Week One at the Studio

Emily here –

I like to think that 90% of writing is living, and these past three days have been full of it.

After my return from Barcelona, I had a few hours of catchup before starting the next day with my commute to New York City, where my art teacher helped me find an exciting internship in the artist Donald Baechler’s studio, where the other assistants and I help him with his paintings, prints and sculptures, along with various bookkeeping and organizational tasks. Like all of the other assistants, I am an artist (though still, in many ways, aspiring) and I look to Donald as a sage of sorts: he is an extremely prolific painter and is highly respected both inside the art world and out.

Donald’s work can be seen in the Whitney Museum of Art, the Museum of Modern Art, the Guggenheim Museum, the New York Public Library, the Museum of Fine Art, the Philadelphia Museum, and in countless other museums across the world. He has had almost innumerable solo and group exhibitions worldwide, with his work selling for almost ungodly amounts to the worldly elite (I saw in looking through inventory that even James Brown owns a painting!). More even than the numbers, though, Donald’s character demands respect. His quiet wisdom endears him to anyone he meets, while his Quaker sensibility puts them at ease, drawing even the least learned to his adroitly perfected level.

Starting Wednesday morning, my internship gradually turned from general introductions and thumb twirling to interesting conversations and independent organizational help: most of which meant sorting and unpacking the hidden clutter after a group gallery tour with the Museum of Modern Art in NY. I discussed: recent works by Vik Muniz and Christian Marclay, the state of NGOs in Haiti and across the world, and a recent article in The New Yorker that explored Scientology from an insider’s perspective, all while I was bent over a long, wooden, Chipotle-covered table with Donald and the other assistants. They invited me to gallery shows that they were having or were going to, and offered to show me their own studios whenever I had the chance.

I finished up work at 7:00 and went to meet my friend Allegra, once a classmate of mine at Westtown, who’s now living in the city with her boyfriend. We went to the ever-chic Ace Hotel, for some of the best cappuccinos in Manhattan, where we reconnected over the bustle of the lobby. The ambiance was incredible: a seductive vocalist purred along with the half-hidden jazz band, undulating in perfect harmony with the crowds and the talk and the rolling laughter. I capped my first day with vegan dumplings and a sleepy train ride back to New Jersey, wishing more than ever I didn’t have to leave so magical a place.

Thursday was spent with Donald at Pace Prints, the print studio associated with the Pace Gallery (which, according to Donald, is among the five most important galleries in the city), where we worked on a series of ‘crowd’ monoprints. The crowd is a subject matter relentlessly reworked by Donald; because of its versatility it’s become one of my favorites of his subject matters. For this project, Donald made a series of nearly 70 woodcut faces and skulls (‘Just two eyes, a mouth and a nose,’ as he says), which were arranged like puzzle pieces, inked, and printed on handmade paper. Most of the faces were layered with Chine Colle, a process that glues rice paper under the ink and onto a page during the printing process. This gave the opportunity for the negative space of each face to be a different color, despite the monochromatic inking.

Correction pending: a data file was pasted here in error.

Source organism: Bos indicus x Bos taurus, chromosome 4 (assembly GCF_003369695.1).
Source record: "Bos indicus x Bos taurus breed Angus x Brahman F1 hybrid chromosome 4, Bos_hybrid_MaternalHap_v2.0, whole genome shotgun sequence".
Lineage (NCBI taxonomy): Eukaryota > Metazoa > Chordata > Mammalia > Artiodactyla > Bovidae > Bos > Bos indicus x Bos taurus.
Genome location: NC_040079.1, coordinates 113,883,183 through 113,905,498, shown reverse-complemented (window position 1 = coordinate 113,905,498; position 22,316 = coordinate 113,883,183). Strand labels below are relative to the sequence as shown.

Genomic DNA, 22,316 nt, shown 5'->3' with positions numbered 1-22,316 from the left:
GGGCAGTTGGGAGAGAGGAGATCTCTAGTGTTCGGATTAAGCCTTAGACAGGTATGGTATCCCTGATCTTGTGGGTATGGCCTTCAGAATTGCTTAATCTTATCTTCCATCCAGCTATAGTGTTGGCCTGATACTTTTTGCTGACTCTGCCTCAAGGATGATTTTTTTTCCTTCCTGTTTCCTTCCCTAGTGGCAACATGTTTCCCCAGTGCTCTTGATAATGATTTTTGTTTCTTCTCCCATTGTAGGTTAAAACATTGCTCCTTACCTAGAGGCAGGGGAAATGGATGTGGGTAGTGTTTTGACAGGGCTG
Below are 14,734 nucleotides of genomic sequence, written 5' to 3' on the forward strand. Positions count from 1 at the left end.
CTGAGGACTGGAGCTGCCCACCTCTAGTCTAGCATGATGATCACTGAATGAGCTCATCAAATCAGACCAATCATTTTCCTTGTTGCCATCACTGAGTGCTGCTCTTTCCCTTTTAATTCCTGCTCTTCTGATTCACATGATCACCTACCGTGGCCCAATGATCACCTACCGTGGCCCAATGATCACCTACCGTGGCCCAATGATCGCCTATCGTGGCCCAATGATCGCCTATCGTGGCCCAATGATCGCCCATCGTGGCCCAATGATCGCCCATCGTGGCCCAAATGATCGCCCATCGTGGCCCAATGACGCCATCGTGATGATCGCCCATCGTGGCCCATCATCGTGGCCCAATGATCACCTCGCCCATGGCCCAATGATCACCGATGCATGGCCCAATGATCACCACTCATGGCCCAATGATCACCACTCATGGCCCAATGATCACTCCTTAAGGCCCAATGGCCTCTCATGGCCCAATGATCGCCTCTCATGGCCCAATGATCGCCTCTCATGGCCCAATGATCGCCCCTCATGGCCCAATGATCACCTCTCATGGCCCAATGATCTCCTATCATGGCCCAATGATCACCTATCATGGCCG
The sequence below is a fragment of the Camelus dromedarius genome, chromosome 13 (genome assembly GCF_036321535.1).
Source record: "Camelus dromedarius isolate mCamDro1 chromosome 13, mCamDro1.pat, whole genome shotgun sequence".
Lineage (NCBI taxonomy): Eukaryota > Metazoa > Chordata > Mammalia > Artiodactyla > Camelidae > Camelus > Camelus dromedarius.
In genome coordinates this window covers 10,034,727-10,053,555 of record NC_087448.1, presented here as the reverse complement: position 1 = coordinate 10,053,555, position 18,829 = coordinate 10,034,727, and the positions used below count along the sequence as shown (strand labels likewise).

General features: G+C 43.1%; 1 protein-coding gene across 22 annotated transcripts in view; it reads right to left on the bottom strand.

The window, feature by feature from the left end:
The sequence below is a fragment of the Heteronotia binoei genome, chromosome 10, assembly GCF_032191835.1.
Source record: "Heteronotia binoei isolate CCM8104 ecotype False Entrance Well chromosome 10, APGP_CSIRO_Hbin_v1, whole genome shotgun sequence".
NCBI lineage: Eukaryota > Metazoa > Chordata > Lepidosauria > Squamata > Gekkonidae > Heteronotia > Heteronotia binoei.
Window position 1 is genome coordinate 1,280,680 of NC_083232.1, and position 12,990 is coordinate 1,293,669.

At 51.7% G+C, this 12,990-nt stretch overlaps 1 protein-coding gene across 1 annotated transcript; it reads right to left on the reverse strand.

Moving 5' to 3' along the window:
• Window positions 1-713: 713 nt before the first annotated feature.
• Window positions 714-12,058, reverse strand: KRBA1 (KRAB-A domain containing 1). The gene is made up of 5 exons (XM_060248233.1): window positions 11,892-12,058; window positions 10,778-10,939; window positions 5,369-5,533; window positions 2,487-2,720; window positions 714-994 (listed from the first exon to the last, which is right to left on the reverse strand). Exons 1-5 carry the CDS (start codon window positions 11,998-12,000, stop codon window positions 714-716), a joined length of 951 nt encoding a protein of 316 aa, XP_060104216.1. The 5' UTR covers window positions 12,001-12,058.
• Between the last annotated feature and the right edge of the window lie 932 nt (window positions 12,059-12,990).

My job during the majority of this was to cut the different colored rice papers to fit the templates of specific heads before they were printed. I was able to choose the color that I thought would best suit each face, and that would correlate with the colors of the surrounding faces. While tedious, the job was fun and collaborative; I met lots of interesting, young printmakers and I learned much more about a medium that I’d though I knew almost everything about. More importantly, though, I felt like, while discreetly, the job I had was making an important mark on the final product, as if it were a signature of sorts.

Thursday’s workday ran late as well; after leaving the studio at 7:00 I ran to Utrecht to pick up supplies before walking to the East Village for dinner with Allegra and friends.

Today was the quietest day of them all; there was only one assistant in the studio other than me, excluding Donald’s personal assistant, who stopped in for a few hours this morning. With no significant work to do, I worked on personal projects until Donald arrived at 2:00 (I arrive around 11:00), and chatted with the other assistant.

When Donald arrived, he talked to us for the majority of the time, showing us pictures of paintings sculptures that he was interested in buying or that he held in high renown. Towards the end of the work day, I helped him sign an edition of prints he’d made while he was in Barcelona a few years ago, which he wants me and one of the other assistants to begin cataloguing in coming days.

After work, I went with Erin, a coworker, to the opening of a show that she and another coworker were in at the Canada Gallery. The opening was packed with exotically-dressed twenty-somethings and smelled like stale beer, but it had a feeling of general excitement and creativity. The show was a collaboration of 20 artists, who made a highly conceptual film, and displayed with it pieces of unrelated art.

A bit overwhelmed by the density of strangers, I left rather quickly, taking the subway back uptown to Penn Station, from where I headed home. Once home, I met with a few friends in their apartment down the street, and we listened to jazz music while talking about our plans for tomorrow, which you’ll hear about soon enough!

Until then,

Emily

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